Amy Friedman Cecil

Amy is Director of Community Engagement at Jewish World Watch.

I marched on Saturday with 749,999 of my fellow Angelenos: old and young, different races and genders, some wearing hats, and many carrying signs with a plethora of diverse messages.

People marched for many different reasons: for women’s rights to gay rights to human rights; from a request for unity to a more divisive declaration against the current President. My reason for marching on Saturday can be summed up by the chant I proudly, and eventually hoarsely, shouted: “This is what democracy looks like”

While I cannot predict what movement or political force may come from the marches across the country and internationally, I do know one thing for sure: This is what activism looks like.

And I know another thing: the world noticed!

Newspapers, TV screens, blogposts, Facebook, and telephone lines all lit up with reactions to the marches.  People paid attention. Some people were inspired and some will take action in response. I may not agree with some of these actions, but I applaud them because it shows an understanding that we will no longer stand idly by.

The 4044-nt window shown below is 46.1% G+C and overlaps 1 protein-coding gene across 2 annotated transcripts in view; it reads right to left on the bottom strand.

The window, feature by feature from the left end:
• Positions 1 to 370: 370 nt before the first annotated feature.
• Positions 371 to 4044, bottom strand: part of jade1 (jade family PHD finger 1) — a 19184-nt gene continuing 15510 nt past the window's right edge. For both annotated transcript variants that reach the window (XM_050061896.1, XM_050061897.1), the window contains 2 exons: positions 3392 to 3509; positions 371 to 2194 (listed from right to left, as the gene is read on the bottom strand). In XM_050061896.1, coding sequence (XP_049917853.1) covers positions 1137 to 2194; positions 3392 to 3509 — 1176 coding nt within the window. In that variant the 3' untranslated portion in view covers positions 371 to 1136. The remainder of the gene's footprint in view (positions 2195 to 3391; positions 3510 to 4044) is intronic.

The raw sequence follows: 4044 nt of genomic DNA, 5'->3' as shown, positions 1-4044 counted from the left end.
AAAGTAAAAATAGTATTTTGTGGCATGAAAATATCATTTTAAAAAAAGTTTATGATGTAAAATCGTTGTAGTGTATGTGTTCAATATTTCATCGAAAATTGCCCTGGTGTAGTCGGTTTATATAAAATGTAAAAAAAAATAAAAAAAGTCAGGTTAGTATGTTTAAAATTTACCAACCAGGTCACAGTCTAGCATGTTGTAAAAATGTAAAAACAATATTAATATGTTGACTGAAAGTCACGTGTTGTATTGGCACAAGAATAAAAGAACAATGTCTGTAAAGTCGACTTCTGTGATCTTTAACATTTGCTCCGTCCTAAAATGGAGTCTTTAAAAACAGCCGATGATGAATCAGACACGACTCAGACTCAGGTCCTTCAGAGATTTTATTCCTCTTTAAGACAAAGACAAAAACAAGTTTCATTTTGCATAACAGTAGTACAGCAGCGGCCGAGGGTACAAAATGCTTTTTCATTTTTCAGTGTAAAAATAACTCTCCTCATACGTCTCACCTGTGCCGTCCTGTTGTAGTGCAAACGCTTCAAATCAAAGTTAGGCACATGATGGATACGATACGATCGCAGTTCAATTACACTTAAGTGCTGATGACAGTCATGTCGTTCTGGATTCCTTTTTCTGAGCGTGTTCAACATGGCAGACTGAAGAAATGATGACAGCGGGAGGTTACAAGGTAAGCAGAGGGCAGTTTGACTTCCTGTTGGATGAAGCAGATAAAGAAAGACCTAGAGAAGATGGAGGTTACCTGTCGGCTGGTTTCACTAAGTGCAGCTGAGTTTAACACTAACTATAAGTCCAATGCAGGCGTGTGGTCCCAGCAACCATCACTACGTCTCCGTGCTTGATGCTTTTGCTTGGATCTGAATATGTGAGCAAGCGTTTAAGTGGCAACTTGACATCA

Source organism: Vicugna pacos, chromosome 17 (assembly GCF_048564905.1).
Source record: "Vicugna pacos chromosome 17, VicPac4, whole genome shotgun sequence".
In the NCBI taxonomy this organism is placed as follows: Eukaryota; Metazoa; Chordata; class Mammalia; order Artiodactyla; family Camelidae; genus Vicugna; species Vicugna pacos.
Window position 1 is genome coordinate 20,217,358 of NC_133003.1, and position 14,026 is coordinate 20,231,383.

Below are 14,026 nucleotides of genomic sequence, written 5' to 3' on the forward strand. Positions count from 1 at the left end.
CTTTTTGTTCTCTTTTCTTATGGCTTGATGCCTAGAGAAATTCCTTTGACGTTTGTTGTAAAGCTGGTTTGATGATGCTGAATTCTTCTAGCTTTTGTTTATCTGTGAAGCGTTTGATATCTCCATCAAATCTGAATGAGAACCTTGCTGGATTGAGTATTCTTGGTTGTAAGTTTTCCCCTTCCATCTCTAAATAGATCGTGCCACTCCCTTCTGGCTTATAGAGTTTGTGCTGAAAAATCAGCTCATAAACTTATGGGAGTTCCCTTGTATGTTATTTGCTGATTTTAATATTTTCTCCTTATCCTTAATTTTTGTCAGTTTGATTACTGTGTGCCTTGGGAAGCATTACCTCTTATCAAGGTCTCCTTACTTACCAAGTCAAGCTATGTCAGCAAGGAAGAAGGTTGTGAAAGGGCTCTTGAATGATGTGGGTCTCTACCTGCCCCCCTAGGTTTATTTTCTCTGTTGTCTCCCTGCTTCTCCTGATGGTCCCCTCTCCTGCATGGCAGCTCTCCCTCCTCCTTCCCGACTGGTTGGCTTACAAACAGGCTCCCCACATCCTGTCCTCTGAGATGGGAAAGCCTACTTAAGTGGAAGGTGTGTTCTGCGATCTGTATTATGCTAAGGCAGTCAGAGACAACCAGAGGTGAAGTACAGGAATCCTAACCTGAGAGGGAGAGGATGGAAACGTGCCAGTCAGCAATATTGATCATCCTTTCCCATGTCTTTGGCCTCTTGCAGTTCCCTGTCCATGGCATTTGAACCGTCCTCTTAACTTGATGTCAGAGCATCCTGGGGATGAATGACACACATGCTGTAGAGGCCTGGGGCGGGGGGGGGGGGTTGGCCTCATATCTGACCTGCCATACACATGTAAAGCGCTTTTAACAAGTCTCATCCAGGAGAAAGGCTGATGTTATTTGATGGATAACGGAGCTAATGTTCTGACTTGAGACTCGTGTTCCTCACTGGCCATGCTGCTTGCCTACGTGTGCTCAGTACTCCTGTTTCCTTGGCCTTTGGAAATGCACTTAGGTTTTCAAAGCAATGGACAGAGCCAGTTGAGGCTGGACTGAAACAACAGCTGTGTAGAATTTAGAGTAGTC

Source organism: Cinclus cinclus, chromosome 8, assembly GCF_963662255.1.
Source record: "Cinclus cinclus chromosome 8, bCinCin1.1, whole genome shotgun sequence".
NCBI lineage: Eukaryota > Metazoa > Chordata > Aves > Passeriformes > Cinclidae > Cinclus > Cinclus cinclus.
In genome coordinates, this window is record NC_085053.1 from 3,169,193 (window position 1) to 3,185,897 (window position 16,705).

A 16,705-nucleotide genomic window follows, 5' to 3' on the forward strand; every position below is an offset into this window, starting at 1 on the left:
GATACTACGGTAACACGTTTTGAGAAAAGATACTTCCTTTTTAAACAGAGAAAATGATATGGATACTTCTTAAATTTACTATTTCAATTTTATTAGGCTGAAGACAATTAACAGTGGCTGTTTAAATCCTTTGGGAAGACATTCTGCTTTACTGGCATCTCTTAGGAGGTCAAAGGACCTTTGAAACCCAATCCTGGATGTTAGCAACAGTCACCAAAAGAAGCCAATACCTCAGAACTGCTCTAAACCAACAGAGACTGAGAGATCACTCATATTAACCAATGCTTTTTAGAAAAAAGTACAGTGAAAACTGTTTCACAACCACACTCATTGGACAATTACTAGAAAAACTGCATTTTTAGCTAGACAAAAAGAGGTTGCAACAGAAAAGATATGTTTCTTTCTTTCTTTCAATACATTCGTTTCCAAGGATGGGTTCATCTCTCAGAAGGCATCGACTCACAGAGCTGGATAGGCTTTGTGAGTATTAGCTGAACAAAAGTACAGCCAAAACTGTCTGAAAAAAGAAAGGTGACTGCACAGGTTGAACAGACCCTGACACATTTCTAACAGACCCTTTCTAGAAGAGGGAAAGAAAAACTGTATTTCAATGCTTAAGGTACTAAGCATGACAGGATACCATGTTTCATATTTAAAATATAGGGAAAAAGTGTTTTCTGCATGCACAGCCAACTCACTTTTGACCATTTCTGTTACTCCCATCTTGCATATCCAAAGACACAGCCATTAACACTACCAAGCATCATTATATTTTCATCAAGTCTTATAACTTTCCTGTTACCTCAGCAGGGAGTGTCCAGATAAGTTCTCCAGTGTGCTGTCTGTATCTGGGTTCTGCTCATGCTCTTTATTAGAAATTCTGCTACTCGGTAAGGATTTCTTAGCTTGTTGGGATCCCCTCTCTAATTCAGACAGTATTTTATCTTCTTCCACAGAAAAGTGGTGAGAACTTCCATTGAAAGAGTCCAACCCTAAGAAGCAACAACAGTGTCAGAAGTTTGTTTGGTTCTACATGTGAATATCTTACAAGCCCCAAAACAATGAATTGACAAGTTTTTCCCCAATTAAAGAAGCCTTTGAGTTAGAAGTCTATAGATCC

On April 23rd in both Washington, DC and Santa Rosa, California, on April 30th in Los Angeles and on May 7th in Thousand Oaks, California, we will hold our annual Walk to End Genocide (including, for the first time in L.A., a timed 5K and 10K Run!).

We Walk to raise money for our mission to end genocide and mass atrocities worldwide by educating and mobilizing individuals, advocating for policy changes, and funding projects to support and build resilience in conflict-affected communities.

We Walk to show solidarity for our sisters and brothers in Sudan, in South Sudan, and in Chad where the Darfuri refugees are still living in camps.

We Walk in support for the Congolese, the Syrians, the Rohinga, and the Yazidis.

And we Walk so the world, or at least our portion of it, will take notice;  to demand by our numbers that our elected officials make preventing and ending genocide and mass atrocities a priority.

Please join the Walk to exercise your right and duty as a member of our democracy to speak up for change.  If there is no Walk near you, join the JWW Walker in Spirit Team or donate to help us realize our vision of a world where civilian populations are no longer being attacked simply because of who they are: a world without genocide and mass atrocities.

This is what activism looks like!

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